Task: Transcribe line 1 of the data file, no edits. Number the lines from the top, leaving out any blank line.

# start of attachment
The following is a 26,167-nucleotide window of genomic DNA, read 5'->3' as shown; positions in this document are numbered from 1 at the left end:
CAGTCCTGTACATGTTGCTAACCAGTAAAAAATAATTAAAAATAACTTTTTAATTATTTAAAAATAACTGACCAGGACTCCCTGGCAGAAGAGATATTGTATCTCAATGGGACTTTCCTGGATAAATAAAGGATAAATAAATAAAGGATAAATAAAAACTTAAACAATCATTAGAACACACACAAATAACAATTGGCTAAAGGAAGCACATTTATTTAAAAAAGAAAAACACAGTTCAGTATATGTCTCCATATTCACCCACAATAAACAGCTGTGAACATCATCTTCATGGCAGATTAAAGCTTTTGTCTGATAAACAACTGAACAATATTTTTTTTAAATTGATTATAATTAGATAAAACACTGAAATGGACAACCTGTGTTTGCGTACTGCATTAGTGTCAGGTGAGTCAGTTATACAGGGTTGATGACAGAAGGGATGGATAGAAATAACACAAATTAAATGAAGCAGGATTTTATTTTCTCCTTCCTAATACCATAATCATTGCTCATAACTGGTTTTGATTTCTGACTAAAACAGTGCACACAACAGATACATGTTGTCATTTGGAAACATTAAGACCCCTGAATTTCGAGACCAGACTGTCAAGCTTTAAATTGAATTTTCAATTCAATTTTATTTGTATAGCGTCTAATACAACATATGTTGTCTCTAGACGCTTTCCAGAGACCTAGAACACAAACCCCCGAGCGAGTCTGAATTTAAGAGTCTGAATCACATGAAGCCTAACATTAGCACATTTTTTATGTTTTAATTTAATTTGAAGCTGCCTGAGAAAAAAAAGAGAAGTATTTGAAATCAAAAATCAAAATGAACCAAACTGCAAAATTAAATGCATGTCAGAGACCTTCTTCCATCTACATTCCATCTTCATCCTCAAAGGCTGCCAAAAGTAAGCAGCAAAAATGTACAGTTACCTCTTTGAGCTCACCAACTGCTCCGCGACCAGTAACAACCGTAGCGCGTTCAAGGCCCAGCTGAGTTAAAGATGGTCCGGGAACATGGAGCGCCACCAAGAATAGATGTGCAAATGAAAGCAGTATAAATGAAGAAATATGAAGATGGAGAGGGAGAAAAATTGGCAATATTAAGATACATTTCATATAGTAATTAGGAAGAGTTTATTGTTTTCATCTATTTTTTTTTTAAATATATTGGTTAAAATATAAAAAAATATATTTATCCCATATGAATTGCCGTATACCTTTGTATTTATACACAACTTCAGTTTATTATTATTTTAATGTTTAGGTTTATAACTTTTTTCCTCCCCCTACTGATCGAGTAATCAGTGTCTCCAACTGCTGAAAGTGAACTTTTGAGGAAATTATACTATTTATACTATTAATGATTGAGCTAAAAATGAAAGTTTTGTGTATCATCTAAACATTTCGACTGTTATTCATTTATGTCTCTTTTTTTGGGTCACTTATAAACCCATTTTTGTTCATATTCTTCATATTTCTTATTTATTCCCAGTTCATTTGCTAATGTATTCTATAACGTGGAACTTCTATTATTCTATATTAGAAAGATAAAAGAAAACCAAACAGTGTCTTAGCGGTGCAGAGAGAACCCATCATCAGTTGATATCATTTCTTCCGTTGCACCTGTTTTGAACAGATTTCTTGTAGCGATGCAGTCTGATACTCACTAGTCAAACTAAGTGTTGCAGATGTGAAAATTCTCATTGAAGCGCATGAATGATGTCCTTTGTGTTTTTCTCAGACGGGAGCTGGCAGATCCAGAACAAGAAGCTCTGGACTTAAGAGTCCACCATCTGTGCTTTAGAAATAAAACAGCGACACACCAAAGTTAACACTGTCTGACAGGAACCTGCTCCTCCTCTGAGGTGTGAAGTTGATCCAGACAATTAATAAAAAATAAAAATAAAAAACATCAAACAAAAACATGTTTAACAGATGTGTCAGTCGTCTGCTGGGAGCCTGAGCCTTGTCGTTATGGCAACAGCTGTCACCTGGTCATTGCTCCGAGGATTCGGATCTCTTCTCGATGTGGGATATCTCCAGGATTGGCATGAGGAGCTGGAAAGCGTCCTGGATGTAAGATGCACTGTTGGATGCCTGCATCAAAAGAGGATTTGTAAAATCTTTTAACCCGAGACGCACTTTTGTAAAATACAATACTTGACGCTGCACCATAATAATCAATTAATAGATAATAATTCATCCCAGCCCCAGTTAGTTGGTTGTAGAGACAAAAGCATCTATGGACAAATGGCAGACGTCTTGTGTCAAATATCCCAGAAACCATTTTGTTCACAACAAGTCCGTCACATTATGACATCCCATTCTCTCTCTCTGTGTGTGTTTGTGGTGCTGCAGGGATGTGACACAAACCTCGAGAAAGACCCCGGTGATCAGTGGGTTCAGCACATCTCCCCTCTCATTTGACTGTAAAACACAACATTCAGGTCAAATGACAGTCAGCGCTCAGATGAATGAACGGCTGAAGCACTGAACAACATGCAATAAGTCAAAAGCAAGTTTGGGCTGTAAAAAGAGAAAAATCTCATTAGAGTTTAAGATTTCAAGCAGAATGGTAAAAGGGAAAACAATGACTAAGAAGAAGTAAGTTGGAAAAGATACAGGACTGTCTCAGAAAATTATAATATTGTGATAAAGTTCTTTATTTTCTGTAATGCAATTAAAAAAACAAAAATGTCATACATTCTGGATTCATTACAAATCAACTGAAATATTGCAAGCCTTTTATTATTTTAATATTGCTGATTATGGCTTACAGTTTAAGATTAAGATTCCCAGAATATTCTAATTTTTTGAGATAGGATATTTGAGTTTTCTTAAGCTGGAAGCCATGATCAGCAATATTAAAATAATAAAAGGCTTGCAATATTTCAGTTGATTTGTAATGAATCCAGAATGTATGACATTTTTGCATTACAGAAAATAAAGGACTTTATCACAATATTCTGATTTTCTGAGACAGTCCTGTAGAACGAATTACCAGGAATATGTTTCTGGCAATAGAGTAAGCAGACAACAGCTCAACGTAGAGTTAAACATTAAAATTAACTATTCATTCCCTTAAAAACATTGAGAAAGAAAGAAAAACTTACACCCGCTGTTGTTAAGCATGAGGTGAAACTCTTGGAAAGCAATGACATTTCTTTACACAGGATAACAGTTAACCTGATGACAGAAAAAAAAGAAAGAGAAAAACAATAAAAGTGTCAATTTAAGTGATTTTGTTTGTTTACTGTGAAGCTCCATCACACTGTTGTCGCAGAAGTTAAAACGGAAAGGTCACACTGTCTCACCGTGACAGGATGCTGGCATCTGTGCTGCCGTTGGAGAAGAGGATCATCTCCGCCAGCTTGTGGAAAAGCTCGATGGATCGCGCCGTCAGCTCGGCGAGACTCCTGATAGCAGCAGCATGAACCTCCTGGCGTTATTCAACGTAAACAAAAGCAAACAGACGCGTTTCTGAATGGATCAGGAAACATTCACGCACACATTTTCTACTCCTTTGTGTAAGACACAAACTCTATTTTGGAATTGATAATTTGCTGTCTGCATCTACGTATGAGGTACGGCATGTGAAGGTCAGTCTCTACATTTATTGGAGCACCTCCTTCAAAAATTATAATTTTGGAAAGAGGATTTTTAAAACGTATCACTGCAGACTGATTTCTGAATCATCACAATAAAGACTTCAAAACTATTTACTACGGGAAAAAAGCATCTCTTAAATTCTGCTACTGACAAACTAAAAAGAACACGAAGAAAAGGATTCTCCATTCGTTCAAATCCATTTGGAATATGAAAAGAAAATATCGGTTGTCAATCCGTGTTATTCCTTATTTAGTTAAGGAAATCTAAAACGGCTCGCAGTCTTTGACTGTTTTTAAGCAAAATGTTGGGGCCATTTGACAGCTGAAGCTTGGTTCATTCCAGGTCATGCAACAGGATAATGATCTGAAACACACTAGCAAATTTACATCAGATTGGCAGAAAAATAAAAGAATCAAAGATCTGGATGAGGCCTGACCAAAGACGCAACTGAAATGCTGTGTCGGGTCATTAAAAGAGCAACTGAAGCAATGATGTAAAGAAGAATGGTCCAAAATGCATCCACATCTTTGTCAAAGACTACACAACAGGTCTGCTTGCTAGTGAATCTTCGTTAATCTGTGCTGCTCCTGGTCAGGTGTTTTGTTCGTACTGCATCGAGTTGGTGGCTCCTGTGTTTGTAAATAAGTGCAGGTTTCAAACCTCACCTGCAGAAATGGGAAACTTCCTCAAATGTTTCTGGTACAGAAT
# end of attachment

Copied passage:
The following is a 26,167-nucleotide window of genomic DNA, read 5'->3' as shown; positions in this document are numbered from 1 at the left end: